Zero Waste Wedding Part 2

I am SO excited to be sharing the wedding part 2 with you. All of the photos in this post were taken by the amazingly talented Allison Andres

She also took our engagement photos which are featured in our zero waste home tour. If you missed part 1 you can read it here

A zero waste wedding ceremony and reception brunch in San Francisco, CA from www.goingzerowaste.com

On Sunday afternoon, Justin and I ferried into San Francisco with our families. The weather was perfect! Like - I don't need a jacket - perfect. I honestly can't think of a single time I've been in SF and not needed a jacket.   

Once in SF, we walked to our hotel The Marker.  I cannot rave enough about our experience at this hotel. They went above and beyond in every single aspect! They upgraded us to a junior suite which was so nice!

Justin and I had separate rooms the first night so I got to hang out in the spacious jr. suite for an extra night! 

Once everyone settled into their hotel rooms, we met in the hotel living room for wine and champagne. We decided to check out the pizzeria in the hotel called Tratto. It was delicious! 

Their Italian soda cocktails were all served with stainless steel straws. How cool is that!? After dinner, our parents went to bed and my future sis-in-law, my bridesmaid, Justin and myself all snuck down to the Bourbon and Branch library. 

It happened to be right around the corner of our hotel. We had a lot of fun, but we didn't stay out too late because I had to get my beauty sleep. ;) 

Danielle and I woke up early the next morning to start getting ready. 

A zero waste wedding, getting ready at the marker hotel in San Francisco from www.goingzerowaste.com

hair and makeup: 

During my hen party Danielle and I went to credo beauty to purchase some makeup for the wedding day. Credo beauty is a mecca of organic, green beauty. Almost everything is sold in sustainable packaging.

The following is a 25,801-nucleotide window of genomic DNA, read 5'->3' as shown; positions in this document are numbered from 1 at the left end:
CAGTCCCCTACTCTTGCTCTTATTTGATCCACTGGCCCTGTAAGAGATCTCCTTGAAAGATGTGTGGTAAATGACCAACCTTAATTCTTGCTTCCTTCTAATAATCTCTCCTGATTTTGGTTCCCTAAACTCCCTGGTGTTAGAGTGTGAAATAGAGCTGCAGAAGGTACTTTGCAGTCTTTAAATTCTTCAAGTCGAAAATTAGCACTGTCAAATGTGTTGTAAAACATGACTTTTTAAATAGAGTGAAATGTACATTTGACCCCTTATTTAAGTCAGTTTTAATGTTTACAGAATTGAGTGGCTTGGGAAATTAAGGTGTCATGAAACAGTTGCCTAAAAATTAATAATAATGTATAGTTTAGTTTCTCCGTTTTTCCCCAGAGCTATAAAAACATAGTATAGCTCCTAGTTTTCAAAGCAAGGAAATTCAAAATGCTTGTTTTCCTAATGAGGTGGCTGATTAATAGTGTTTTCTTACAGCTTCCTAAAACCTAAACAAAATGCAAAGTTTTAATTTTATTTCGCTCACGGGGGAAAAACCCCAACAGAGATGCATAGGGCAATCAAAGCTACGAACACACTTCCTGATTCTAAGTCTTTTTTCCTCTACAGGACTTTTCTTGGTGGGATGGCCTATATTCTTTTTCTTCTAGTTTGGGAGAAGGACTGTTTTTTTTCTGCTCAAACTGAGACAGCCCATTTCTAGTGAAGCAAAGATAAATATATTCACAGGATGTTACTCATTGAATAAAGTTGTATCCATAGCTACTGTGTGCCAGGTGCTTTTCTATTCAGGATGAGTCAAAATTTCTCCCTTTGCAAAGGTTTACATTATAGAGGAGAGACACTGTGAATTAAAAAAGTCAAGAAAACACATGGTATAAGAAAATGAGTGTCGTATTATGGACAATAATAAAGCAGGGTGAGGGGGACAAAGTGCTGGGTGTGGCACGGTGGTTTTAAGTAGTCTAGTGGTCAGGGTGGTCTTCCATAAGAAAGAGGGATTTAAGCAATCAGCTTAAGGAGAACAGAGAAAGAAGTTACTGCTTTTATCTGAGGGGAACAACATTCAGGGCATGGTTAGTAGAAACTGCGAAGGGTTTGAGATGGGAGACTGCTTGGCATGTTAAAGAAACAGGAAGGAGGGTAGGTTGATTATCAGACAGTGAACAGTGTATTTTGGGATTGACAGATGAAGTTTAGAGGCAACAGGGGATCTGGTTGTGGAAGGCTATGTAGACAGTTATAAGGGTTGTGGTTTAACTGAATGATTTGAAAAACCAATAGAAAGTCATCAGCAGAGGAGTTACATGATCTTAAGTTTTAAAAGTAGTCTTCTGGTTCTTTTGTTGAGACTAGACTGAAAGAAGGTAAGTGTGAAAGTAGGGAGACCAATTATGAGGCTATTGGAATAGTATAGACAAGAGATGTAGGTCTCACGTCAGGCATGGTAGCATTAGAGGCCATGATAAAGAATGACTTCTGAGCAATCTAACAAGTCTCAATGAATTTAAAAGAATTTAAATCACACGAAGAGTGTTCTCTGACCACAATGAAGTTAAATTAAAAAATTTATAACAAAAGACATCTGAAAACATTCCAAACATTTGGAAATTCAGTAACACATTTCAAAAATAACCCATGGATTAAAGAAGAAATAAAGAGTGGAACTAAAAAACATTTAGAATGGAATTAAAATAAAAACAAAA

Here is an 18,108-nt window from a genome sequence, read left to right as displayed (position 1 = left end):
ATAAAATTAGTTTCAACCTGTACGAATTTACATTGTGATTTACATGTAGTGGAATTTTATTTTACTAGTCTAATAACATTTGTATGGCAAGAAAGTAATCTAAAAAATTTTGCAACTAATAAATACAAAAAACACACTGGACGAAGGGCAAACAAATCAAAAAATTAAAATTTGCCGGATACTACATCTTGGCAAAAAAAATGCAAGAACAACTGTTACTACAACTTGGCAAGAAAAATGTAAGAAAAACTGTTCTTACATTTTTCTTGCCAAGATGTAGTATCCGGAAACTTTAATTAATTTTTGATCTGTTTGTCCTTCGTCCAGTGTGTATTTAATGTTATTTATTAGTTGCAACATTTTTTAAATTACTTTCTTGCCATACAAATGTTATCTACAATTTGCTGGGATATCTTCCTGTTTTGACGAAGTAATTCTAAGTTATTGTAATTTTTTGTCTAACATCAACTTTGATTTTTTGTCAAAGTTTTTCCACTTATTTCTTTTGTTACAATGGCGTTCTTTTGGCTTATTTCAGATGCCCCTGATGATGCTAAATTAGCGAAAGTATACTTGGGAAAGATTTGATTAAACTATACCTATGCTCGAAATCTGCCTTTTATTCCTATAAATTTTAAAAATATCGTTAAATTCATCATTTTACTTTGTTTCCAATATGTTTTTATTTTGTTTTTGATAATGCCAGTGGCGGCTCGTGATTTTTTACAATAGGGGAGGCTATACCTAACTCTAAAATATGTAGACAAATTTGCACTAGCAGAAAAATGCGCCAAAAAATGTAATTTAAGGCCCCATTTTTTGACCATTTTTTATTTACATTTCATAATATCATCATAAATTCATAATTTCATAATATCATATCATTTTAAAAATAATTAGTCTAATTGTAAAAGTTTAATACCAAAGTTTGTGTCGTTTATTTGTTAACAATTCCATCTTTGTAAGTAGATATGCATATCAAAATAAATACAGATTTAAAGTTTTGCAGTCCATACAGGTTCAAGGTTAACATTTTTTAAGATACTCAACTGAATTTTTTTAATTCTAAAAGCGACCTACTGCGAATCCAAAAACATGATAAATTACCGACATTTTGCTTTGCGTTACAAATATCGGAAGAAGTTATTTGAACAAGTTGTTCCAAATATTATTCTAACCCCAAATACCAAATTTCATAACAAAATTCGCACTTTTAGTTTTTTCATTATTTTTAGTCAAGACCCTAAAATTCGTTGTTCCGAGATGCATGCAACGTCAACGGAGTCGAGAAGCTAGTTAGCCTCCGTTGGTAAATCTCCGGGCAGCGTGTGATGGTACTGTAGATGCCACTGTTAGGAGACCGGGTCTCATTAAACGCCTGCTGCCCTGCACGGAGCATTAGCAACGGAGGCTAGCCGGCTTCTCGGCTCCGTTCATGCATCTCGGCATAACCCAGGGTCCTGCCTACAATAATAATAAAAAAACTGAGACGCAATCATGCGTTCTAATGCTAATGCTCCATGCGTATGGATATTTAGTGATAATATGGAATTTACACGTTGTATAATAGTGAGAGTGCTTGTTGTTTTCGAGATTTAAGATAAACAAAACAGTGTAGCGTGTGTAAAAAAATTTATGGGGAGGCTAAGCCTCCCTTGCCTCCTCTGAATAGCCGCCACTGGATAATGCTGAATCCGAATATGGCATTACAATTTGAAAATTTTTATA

• HAIR: I washed my hair the day before with Plaine Products, which I talk about in this post. I curled my hair with a curling iron and used an organic hairspray I bought at Credo. I love it because of the packaging. It is in a plastic bottle, but it's clear and can easily be refilled with a homemade salt spray or hairspray. 
  • EYES: I borrowed an Alima Pure eye pencil and Kjaer Weiss mascara from Danielle. I also used my Kjaer Weiss eyeshadow.
  • FOUNDATION: I used the RMS uncover up and used some bare minerals powder on top. I've had the bare minerals PZW. 
  • LIPS and CHEEKS: This was the other product I bought at Credo beauty. I bought a Tatta Harper lip tint in green glass and I absolutely love it! The color is exactly what I was looking for. 
A zero waste wedding from www.goingzerowaste.com

the dress: 

You can read all about my mostly miserable wedding dress shopping experiences here. I wound up finding a wedding skirt second hand on eBay for $100 and then I purchased a vintage wedding corset top on Etsy for $35.

I am so happy with the way it turned out! I am not sure if I want to sell it or if I should chop the skirt off and dye the whole thing hot pink! What do you think?

A zero waste wedding with a second hand wedding ring and wedding dress at the Marker Hotel in San Francisco, CA read more at www.goingzerowaste.com
A zero waste wedding read more at www.goingzerowaste.com

first look:

The jr. suite had pocket doors which were a huge blessing! I was nervous about the first look location, but the pocket doors presented an amazing solution!

I was most nervous about this part of the wedding. What if he looked at me like it was any old Monday?

In fact, I started having nightmares that when I walked down the aisle he was wearing huge sunglasses so I couldn't see his reaction. Thankfully there were no sunglasses, and you can see his reaction below. 

A zero waste wedding, first look with pocket doors at the Marker Hotel in San Francisco, CA from www.goingzerowaste.com

a safety pin emergency: